Multimodality (Kress)

Summary: Multimodality is a theory which looks at how people communicate and interact with each other, not just through writing (which is one mode) but also through speaking, gesture, gaze, and visual forms (which are many modes). Originators & Proponents: Gunther Kress[1] Keywords: communication, design literacy, expression, gesture, linguistics, medium, mode, multimedia, semiotic resources, sign, […]

SWOT Analysis Tool

Summary: SWOT is an acronym that stands for strengths, weaknesses, opportunities and threats. A SWOT analysis is a tool or technique that can be used in business, design or personal settings to evaluate a project or company and to create constructive goals and strategies. Originators: George Albert Smith Jr., Kenneth Andrews, Albert S. Humphrey (1927-2005) […]

Backward Design

Summary: Backward Design is a model for designing instructional materials where the instructor or designer begins the design process with a focus on the desired results (i.e., the outcome) of instruction. Originator / Contributors: Grant Wiggins and Jay McTighe Keywords:  Outcomes, Evidence, Experiences, Instruction, Backward Design, Wiggins, McTighe Backward Design can be summarized as a process or model […]

Gamification in Education

Summary: Gamification describes the process of applying game-related principles — particularly those relating to user experience and engagement — to non-game contexts such as education. Originators and Key Contributors: In 1980, Thomas Malone published the study “What Makes Things to Learn: A Study of Intrinsically Motivating Computer Games.”[1] Later, in 2002, the Woodrow Wilson International Center […]

Learner-centered design

Summary: Learner centered design focuses on creating software for heterogeneous groups of learners who need scaffolding as they learn while completing constructivist activities.

Originators and Key Contributors: Elliot Soloway, Mark Guzdian, Kenneth E. Hay

Keywords: constructivism, learner-centered design, learners, scaffolding, software

Learner-centered Design

Learner-centered design (LCD) theory emphasizes the importance of supporting the learners’ growth and motivational needs in designing software. In addition, since learners have different learning needs and learn in different ways, the software must be designed for the specific learner-audience.

The concept of scaffolds is central to learner-centered design. In order to support learners optimally, software should be designed with scaffolds that will support the learners as they need it. Examples of scaffolds in software are hints, explanation and encouragement to help learners understand a process, and questions to help learners reflect on what they are learning.

Software scaffolds that support learners best are adaptive, meaning that they change according to what the learner needs in any learning moment. When a learner needs more support, the software provides an increase in feedback to help the learner grow, stay engaged, and progress in mastering a skill. When the learner is reaching mastery, the software will provide reduced scaffolds in response to the learner’s increased skill level.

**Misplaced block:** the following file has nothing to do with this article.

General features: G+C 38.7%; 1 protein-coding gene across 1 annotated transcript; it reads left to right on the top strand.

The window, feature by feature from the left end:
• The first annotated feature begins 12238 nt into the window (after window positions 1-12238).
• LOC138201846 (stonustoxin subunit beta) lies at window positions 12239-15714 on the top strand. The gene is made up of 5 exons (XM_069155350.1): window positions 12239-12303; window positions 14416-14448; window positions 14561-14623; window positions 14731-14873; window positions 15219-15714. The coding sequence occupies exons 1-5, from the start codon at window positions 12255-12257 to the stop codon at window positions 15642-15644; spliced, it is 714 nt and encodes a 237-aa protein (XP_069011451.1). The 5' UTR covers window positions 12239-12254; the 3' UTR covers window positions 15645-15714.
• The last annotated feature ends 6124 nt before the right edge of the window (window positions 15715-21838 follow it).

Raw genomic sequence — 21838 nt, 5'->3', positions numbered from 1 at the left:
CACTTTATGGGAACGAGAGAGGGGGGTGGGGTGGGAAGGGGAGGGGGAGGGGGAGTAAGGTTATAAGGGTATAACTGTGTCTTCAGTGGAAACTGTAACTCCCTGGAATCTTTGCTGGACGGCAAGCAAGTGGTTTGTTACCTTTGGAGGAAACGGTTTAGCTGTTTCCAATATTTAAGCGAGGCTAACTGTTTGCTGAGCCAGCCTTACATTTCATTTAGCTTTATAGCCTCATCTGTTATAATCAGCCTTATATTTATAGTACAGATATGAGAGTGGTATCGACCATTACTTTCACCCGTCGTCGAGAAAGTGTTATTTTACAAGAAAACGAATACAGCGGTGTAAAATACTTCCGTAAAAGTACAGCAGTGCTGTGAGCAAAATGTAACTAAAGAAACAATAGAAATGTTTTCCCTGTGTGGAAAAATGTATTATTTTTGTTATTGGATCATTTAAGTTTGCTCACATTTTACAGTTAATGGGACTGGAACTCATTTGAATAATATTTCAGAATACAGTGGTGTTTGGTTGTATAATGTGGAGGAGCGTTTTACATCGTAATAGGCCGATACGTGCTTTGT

In focusing on learner-centered design, four elements must be addressed in designing the software. They are:

Elaboration Theory (Reigeluth)

Summary: Elaboration theory is an instructional design theory that argues that content to be learned should be organized from simple to complex order, while providing a meaningful context in which subsequent ideas can be integrated.

Originators: Charles Reigeluth (Indiana University) and his colleagues in the late 1970s.

Key Terms: conceptual elaboration sequence, theoretical elaboration sequence, simplifying conditions sequence

Elaboration Theory (Reigeluth)

The paradigm shift from teacher-centric instruction to learner-centered instruction has caused “new needs for ways to sequence instruction” (Reigeluth, 1999). Charles Reigeluth of Indiana University posited Elaboration Theory, an instructional design model that aims to help select and sequence content in a way that will optimize attainment of learning goals. Proponents feel the use of motivators, analogies, summaries and syntheses leads to effective learning. While the theory does not address primarily affective content, it is intended for medium to complex kinds of cognitive and psychomotor learning.

According to Reigeluth (1999), Elaboration Theory has the following values…


The ADDIE model is a systematic instructional design model consisting of five phases: (1) Analysis, (2) Design, (3) Development, (4) Implementation, and (5) Evaluation. There are several versions of the ADDIE model. Contents Contributors Key Concepts Resources and References Contributors Unknown. Refined by Dick and Carey[1] and others[2] Key Concepts The generic term for the […]